There is a big difference between working an ED shift, and working a day of floor medicine/cards/surgery/ICU/PEDS. On the one hand, I go home at the end of my day, forget about everyone, and start anew the next day. On the other hand, while I’m working in the ED, I am working continuously. Literally. Pick up a chart, see the patient, order some labs/imaging, pick up the next chart, see that patient, order more labs, pick up a third chart, and a fourth chart. By this time, labs from the first patient may be back. Look at ’em, look at the x-rays. Make a decision and a disposition. Some patients will need interventions or procedures, which limits your ability to pick up the next chart, therefore your colleague picks up the next chart. Dinner? If I’m lucky, I can run over to the coffee shop for a snack. Staying hydrated? Forget about it. I’ve gone through entire 8 & 12 hour shifts without the need to urinate. Not that I can’t find time, I just forget. Finding time to eat and drink feels selfish on a busy day.

The point of telling you this is…there is no time for my brain to mull over “background” thoughts and ideas. I’m sure everyone reading this blog has things they like to think about during the day. Projects, bills, friends, vacation planning, weekend planning, grocery list, etc. On floor medicine, you have downtime to let all these things run through your mind, but not while working in the ED. Every single moment is consumed by patient care and medical decision making. It’s tiring!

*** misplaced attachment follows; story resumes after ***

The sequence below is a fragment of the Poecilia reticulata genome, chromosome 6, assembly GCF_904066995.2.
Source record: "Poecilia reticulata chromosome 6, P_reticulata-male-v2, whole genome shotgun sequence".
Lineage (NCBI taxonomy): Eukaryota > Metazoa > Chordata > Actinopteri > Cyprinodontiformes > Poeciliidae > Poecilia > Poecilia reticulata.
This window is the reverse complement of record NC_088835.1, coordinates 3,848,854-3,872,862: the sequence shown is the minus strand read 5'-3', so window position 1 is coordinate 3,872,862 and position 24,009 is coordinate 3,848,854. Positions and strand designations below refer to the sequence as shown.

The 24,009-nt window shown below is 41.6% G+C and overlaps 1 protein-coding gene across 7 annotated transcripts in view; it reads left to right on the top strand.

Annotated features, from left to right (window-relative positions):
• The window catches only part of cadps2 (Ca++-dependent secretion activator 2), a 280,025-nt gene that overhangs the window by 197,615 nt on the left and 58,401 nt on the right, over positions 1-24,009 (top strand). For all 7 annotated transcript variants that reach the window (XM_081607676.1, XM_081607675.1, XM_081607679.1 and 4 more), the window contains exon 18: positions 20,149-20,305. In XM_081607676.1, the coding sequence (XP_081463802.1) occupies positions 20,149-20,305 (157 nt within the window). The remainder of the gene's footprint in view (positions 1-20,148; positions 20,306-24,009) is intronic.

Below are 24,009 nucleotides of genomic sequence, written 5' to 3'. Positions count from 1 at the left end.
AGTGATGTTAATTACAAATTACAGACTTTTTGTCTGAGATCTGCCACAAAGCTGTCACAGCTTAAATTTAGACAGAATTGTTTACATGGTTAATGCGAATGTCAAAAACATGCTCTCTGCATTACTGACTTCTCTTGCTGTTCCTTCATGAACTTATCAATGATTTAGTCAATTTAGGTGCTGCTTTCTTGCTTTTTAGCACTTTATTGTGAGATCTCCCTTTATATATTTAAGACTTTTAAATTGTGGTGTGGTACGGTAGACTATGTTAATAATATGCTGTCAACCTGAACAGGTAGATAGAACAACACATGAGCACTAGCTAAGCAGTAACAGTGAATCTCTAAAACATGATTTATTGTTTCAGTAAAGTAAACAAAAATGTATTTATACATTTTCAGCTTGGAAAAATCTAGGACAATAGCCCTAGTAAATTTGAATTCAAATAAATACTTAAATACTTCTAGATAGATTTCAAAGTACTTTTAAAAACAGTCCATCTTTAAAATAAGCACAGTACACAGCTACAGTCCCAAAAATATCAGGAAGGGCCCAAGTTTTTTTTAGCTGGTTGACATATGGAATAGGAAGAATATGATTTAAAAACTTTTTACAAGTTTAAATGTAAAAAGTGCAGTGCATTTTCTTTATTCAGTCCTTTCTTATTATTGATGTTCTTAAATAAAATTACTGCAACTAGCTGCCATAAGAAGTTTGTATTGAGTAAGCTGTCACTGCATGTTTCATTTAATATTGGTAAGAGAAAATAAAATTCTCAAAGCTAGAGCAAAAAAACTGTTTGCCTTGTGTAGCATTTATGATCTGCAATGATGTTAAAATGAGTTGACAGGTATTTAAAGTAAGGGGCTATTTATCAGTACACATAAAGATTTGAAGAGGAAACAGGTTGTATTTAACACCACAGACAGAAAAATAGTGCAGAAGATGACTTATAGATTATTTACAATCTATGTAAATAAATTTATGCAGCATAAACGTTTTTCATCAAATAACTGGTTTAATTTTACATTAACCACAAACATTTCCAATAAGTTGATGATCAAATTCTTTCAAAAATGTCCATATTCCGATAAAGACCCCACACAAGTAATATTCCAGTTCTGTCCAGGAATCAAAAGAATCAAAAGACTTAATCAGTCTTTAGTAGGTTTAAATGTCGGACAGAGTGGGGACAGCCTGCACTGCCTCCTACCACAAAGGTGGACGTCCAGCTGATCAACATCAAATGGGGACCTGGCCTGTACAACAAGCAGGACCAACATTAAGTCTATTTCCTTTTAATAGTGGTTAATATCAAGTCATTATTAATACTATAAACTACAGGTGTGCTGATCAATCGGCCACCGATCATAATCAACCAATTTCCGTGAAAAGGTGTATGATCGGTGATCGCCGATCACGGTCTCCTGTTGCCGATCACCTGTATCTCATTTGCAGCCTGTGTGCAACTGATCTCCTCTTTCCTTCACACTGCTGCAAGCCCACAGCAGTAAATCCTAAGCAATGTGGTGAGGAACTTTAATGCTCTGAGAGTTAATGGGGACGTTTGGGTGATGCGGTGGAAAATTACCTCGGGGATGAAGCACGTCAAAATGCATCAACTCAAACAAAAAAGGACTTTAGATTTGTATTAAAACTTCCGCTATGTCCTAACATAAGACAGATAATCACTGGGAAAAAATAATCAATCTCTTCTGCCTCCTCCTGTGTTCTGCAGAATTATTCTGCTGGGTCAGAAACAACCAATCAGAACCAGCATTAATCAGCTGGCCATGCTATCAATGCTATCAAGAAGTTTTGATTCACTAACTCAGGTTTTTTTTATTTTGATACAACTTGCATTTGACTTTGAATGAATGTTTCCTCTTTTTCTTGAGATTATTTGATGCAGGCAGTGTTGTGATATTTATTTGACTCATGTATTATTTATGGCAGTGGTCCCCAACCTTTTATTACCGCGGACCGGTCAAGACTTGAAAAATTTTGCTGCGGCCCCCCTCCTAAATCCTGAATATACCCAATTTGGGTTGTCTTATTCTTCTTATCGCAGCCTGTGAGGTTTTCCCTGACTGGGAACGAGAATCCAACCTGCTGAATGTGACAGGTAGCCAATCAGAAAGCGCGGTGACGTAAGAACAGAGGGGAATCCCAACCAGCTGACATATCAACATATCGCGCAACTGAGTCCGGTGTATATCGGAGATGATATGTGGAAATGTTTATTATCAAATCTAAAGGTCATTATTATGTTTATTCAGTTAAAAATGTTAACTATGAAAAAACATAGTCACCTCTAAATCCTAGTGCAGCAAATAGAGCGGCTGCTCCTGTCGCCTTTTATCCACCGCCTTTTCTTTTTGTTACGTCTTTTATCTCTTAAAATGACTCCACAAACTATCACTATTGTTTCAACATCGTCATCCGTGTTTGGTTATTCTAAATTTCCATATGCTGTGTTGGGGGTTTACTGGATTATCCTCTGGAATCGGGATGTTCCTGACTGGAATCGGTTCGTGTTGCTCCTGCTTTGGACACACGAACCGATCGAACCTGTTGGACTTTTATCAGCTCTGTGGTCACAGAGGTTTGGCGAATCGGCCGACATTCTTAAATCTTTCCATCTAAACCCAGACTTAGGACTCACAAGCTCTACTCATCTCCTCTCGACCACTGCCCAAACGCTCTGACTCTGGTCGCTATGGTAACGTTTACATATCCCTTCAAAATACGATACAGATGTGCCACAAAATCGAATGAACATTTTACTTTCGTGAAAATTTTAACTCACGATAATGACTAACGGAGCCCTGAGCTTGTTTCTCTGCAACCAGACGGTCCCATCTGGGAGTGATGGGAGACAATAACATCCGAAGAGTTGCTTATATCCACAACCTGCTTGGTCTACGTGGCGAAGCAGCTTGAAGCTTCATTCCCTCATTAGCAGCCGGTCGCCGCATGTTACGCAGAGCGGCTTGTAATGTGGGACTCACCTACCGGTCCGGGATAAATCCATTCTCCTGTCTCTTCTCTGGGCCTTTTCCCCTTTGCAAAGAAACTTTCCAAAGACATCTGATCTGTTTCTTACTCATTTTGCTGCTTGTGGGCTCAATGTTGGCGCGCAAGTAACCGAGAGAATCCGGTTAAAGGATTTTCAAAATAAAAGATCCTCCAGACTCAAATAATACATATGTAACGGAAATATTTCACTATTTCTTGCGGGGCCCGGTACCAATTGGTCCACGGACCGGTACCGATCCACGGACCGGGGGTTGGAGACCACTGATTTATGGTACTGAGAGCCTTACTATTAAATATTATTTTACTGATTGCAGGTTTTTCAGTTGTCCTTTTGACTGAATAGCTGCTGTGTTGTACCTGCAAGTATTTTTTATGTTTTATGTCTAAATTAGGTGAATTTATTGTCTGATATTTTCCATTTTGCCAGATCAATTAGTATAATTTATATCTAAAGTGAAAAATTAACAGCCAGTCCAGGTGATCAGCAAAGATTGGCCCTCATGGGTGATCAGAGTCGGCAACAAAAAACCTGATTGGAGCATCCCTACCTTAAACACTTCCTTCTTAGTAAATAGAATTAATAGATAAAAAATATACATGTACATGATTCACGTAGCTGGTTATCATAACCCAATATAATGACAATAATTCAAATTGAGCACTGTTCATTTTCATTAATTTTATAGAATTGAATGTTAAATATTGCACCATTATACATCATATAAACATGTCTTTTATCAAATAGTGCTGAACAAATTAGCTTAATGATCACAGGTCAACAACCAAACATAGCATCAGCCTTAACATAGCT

As a result, when I get home, my brain not only needs to decompress from the activity of the ED, but also time to let these background thoughts that were supressed all day bubble to the surface. THe result? Three to four hours of almost manic, stream-of-conscious thinking, reading, internet surfing, project-finishing activity…very little of it medically related.

I’ll talk more about background thinking later. In the meantime, check out Electric Sheep, a visual life form created by the background thinking of a global network of computers…concieved and designed by my high school friend, Scott Draves. See Spot Blog to drop in on his daily background thinking.

PS…I was too busy today to think about each patient as a visitor to my blog!